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Aussies look to set pace

Tim Paine’s men will be seeking revenge against India when they clash again at the end of the year
KL Rahul on Sunday
KL Rahul on Sunday
PTI

Indranil Majumdar   |   Mumbai   |   Published 12.01.20, 09:34 PM

Playing the best in their own backyard always evokes a huge challenge and the Australians always relish such an opportunity. Having lost to India Down Under, the last time the two teams met in a Test series, Tim Paine’s men will be seeking revenge when they clash again at the end of the year.

For now, they will be looking to restore pride under Aaron Finch’s leadership in the game’s shorter version. The recent results against Pakistan and New Zealand showed that Steve Smith and David Warner’s inclusion has transformed them into a cohesive unit that is capable of restoring the glory years.

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Not willing to take any chances, the Australians have come here with a pace attack that is considered among the best in the business — Pat Cummins, Mitchell Starc, Josh Hazlewood and Kane Richardson.

The much-famed Indian batting line-up will need to do justice to their reputation when the three-match one-day series begins at the Wankhede on Tuesday.

“I think a lot has been made of having those three guys back around, I don’t think that’s been done for a while in one-day cricket. It’s nice to have a full complement. It would be nice to take the field with all three of them or a couple of them,” said Richardson on Sunday.

“I don’t know how it’s going to pan out in terms of selection. I’m comfortable being that next guy in.

“So if I could take the field with those guys, it gives you a lot of confidence that hopefully when I come on to bowl, there are two or three down early. It’s the biggest challenge in white-ball cricket, coming over here and playing against India on the surfaces over here. It’s a lot different than Australia,” said Richardson.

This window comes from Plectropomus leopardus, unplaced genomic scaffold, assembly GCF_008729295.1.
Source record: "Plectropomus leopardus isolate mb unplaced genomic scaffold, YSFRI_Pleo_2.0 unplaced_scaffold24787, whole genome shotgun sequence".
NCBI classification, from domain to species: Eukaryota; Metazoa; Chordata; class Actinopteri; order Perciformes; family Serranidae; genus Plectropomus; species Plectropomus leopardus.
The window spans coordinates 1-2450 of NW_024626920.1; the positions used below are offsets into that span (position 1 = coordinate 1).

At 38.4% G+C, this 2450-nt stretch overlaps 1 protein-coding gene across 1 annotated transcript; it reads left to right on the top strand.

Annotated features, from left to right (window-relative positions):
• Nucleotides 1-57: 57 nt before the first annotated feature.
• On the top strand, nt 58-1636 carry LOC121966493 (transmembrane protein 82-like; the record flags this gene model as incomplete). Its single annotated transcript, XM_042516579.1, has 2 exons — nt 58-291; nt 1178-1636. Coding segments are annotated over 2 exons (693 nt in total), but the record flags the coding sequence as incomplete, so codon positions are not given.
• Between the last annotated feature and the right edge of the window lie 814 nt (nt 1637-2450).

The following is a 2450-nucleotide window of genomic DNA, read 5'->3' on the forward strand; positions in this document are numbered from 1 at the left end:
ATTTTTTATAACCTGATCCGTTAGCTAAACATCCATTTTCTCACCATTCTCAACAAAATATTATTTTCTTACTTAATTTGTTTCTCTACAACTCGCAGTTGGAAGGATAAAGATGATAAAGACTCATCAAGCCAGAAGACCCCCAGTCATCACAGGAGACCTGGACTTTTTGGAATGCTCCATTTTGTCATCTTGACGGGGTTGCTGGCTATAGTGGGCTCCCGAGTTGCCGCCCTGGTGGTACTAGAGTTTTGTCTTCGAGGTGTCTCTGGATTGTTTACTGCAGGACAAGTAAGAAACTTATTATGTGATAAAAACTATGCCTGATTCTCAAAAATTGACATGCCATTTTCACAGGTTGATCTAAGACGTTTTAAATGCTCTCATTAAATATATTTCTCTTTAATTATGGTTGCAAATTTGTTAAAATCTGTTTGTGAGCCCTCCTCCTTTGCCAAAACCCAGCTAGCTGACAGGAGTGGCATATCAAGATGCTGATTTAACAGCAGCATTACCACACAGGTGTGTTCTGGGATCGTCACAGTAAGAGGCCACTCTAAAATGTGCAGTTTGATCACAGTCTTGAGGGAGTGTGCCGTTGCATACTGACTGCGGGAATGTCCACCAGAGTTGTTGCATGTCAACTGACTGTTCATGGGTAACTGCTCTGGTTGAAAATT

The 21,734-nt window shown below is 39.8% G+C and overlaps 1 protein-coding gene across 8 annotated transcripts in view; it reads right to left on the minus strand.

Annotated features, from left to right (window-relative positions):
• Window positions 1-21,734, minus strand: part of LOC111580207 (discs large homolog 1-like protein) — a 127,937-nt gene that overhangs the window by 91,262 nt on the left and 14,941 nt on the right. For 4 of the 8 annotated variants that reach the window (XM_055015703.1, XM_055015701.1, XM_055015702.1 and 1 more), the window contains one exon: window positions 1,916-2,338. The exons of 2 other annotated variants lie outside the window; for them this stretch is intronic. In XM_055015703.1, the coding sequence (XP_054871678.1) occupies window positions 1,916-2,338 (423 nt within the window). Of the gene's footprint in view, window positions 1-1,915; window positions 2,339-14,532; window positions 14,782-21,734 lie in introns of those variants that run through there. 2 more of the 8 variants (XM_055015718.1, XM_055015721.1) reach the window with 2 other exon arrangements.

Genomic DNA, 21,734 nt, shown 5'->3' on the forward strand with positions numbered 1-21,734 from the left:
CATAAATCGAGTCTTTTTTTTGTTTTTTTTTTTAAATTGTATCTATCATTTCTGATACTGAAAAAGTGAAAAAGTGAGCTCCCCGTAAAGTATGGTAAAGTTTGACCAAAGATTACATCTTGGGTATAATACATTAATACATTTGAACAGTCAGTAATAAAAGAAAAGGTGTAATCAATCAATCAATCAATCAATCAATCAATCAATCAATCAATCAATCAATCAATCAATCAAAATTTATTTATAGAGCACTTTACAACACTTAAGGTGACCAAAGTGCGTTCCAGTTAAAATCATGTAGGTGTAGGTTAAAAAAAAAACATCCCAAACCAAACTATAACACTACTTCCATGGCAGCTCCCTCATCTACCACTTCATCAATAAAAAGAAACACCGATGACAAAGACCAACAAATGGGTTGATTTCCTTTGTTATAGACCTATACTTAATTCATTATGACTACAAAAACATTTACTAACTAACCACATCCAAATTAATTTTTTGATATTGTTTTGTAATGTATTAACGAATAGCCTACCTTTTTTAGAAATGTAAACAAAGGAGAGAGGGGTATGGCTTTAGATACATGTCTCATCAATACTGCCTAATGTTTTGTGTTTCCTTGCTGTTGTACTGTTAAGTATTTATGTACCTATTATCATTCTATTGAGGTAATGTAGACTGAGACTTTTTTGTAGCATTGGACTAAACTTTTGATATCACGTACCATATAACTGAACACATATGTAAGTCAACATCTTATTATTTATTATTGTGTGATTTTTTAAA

“The ground sizes are a lot smaller than Australia, mis-hits can often go for six. It’s something we have spoken a lot about… it’s nothing new. Starting today we will figure out a plan to stop some of those guys. It will be a high-scoring contest I’m sure.”

It’s a contest the Indians are also preparing themselves for. Rohit Sharma was back in the mix after a break during an optional training session on a sultry afternoon.

KL Rahul, with 185 runs at an average of 61.67 and a strike rate of 89 against Kieron Pollard’s men, will keep Shikhar Dhawan under pressure for the opening slot, a fact Vikram Rathour acknowledged.

“It’s a good dilemma to have. Rohit is an obvious choice of course. Both of them (Shikhar and Rahul) are playing well. Shikhar has done well in one-dayers, Rahul is in great form, so we’ll deal with it when we have to.

“There are still a couple of days to go. The management will sit down and make a choice. I don’t see it as an issue and one of them will have to sit out,” the batting coach explained. He ruled out any special strategy to tackle the Australian pace trio and would treat them “like any other bowler.”

“All of our batsmen have played against them quite a lot. They know these bowlers, their strengths, the areas they bowl… so the game plan will be according to that. It’s a good surface we are playing on. Nothing different basically... Just take it as any other team.

“Good bowlers will trouble batsmen and Mitchell Starc is a good bowler. So people like Rohit and Virat have their own plans. All those things have been discussed and they are working accordingly,” Rathour said.

The Australians are leaving no stone unturned and even practised with wet balls to counter the dew factor that is so prominent at this time of the year. “(Coach) Andrew McDonald camped out here last night to try and see what time the dew came in. Who knows, everyone is guessing. I think everyone is prepared,” Richardson joked.

Dew or no dew, the visitors know one thing for sure: their fast bowlers have to win the battle against the Indian top-order. For India, their spinners will hold all the aces.



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